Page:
Increasingly, my view is that the fundamental problem is that most value is collective. And I don’t mean globally collective in a vague way—that it’s all contained in the whole world. I mean that there are lots of groups where it’s actually the group, not the individual involved, that creates the value and that most of the problems of inequality are not fundamentally problems about some sort of economic inequality, but problems of treating that collective value as being the private property of some individual, which it’s not. What that ends up creating I don’t think of, even primarily, as economic inequality because money itself, the whole basis of talking about and measuring income, is fundamentally missing a lot of what’s going on, which is that people have to have more equal voices in, and more collective governance of, the collective value that they create.
also btw...
Analogia, by George Dyson — merging with the machines - "How computing's fourth age will call time on human mastery of technology."
Humans are not going to be subsumed into battery farms for the sake of powering the machines. An analogue revival will see machines tap into the processing power of distributed human brains. Our imaginations will begin to serve them. At the same time, the distinction between artificial and human intelligence will begin to blur. We, along with the machines, may become constituents of a higher collective intelligence or whole. This all seems more like a nod to the esoteric meaning of Stanley Kubrick’s 2001: A Space Odyssey and its suggestion of the birth of a new type of intelligence, than a dystopian endpoint.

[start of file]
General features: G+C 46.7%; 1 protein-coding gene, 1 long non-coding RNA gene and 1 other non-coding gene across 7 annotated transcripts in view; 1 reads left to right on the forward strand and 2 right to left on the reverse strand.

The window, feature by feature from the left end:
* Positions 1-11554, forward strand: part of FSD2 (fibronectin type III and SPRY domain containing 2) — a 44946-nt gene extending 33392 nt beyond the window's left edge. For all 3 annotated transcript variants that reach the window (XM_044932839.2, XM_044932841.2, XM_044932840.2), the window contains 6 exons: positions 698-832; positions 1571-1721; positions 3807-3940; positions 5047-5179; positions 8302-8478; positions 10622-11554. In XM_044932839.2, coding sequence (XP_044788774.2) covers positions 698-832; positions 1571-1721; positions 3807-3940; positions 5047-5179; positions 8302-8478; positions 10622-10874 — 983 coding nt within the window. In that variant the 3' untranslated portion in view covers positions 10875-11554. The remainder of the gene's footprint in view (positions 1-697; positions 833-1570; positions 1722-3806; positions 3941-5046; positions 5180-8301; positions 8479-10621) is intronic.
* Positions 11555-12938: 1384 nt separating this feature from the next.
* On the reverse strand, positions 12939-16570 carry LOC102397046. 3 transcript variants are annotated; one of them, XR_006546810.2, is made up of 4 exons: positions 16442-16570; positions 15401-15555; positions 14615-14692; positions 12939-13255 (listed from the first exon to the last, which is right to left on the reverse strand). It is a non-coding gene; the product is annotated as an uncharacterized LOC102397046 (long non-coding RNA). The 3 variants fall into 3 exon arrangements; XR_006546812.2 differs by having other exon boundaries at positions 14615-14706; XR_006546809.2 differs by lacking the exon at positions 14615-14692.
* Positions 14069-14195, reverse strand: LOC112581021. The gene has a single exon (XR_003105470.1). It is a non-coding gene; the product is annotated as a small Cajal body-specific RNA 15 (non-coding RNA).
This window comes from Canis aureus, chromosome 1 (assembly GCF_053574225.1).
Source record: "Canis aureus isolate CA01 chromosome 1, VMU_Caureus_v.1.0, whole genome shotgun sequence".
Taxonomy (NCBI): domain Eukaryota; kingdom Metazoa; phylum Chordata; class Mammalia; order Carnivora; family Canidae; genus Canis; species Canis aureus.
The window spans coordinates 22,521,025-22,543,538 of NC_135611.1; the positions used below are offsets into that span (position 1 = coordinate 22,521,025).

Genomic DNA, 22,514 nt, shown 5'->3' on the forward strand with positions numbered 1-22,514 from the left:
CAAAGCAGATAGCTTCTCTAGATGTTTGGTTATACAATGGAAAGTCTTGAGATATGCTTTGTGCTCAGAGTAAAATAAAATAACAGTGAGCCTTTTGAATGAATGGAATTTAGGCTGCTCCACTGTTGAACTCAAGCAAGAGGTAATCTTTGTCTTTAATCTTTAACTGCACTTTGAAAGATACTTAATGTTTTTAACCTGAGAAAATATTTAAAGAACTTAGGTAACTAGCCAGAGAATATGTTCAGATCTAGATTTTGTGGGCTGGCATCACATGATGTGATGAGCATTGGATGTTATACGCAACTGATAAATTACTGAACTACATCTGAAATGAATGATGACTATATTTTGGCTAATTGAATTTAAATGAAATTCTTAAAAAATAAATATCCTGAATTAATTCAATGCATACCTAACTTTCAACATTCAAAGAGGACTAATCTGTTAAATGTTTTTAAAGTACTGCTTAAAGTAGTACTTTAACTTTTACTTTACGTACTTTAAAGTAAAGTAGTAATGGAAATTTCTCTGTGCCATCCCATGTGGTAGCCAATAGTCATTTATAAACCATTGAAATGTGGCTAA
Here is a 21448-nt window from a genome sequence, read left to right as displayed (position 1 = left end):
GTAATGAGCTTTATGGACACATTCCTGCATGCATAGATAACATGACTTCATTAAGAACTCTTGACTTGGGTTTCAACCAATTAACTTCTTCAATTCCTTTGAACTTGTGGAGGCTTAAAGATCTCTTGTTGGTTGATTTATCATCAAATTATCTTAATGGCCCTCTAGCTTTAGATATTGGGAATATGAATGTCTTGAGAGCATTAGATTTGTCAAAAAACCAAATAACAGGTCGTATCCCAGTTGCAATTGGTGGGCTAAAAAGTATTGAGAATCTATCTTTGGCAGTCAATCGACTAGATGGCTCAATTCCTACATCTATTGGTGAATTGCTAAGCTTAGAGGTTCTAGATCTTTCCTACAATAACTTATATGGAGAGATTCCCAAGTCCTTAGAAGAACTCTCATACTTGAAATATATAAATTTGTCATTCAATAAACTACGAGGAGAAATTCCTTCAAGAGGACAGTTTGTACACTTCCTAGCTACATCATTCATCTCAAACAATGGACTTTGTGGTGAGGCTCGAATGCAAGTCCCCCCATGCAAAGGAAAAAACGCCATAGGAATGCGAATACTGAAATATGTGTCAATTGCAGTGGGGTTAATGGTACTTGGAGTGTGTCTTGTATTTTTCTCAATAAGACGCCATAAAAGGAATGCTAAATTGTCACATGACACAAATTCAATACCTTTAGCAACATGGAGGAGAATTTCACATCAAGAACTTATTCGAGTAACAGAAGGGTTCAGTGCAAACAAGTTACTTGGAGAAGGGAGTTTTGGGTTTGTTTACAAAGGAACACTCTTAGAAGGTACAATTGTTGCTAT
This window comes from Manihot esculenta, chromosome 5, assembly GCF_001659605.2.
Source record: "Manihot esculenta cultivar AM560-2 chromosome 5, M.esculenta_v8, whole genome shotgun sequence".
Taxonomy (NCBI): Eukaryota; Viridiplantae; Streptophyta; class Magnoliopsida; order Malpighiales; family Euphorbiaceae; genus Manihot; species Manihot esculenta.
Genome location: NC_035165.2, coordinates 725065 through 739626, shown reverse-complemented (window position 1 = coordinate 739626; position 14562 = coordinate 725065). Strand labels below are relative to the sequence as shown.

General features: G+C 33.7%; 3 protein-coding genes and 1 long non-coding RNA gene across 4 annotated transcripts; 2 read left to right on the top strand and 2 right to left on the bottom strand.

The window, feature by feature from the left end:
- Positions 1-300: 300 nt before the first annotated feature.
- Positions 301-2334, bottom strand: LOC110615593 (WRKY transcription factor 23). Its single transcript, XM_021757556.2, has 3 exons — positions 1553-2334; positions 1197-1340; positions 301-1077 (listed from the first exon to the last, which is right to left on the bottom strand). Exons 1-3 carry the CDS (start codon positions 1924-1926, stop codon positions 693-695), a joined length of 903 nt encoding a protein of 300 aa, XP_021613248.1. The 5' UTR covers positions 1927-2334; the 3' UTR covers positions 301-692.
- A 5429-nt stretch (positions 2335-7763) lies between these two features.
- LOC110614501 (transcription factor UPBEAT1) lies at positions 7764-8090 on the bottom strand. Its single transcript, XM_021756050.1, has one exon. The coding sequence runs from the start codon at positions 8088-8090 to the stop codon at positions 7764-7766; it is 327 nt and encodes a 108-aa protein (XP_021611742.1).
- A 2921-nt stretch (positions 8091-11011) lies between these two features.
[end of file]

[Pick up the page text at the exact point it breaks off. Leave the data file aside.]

The Inheritors and The Grisly Folk: H.G. Wells and William Golding on Neanderthals - "William Golding was inspired by Wells to write The Inheritors (his second book, after Lord of the Flies), which is rendered mostly (until the end, at which point the perspective is reversed) from the Neanderthal point of view. Both Wells and Golding assume that Neanderthals were not as cognitively capable as modern humans, but Golding's primitives are peaceful quasi-vegetarians, quite unlike the Grisly Folk of Wells... We are approaching the day when modern humans will encounter a new and quasi-alien intelligence: it may be AI, or it may be genetically enhanced versions of ourselves."
posted by kliuless (18 comments total) 120 users marked this as a favorite
 
Favoriting for later, but wow, is this ever a megapost for me. Thanks for compiling this!
posted by bfranklin at 4:49 AM on September 16 [2 favorites]


There was a post a couple weeks back on that Jaron Lanier GQ article and I'll repeat what I posted there (before the FPP was deleted at the original poster's request).

This Twitter thread by Heather Gold makes a good argument that Jaron Lanier shouldn't be described as the "conscience of" or "last moral man in Silicon Valley".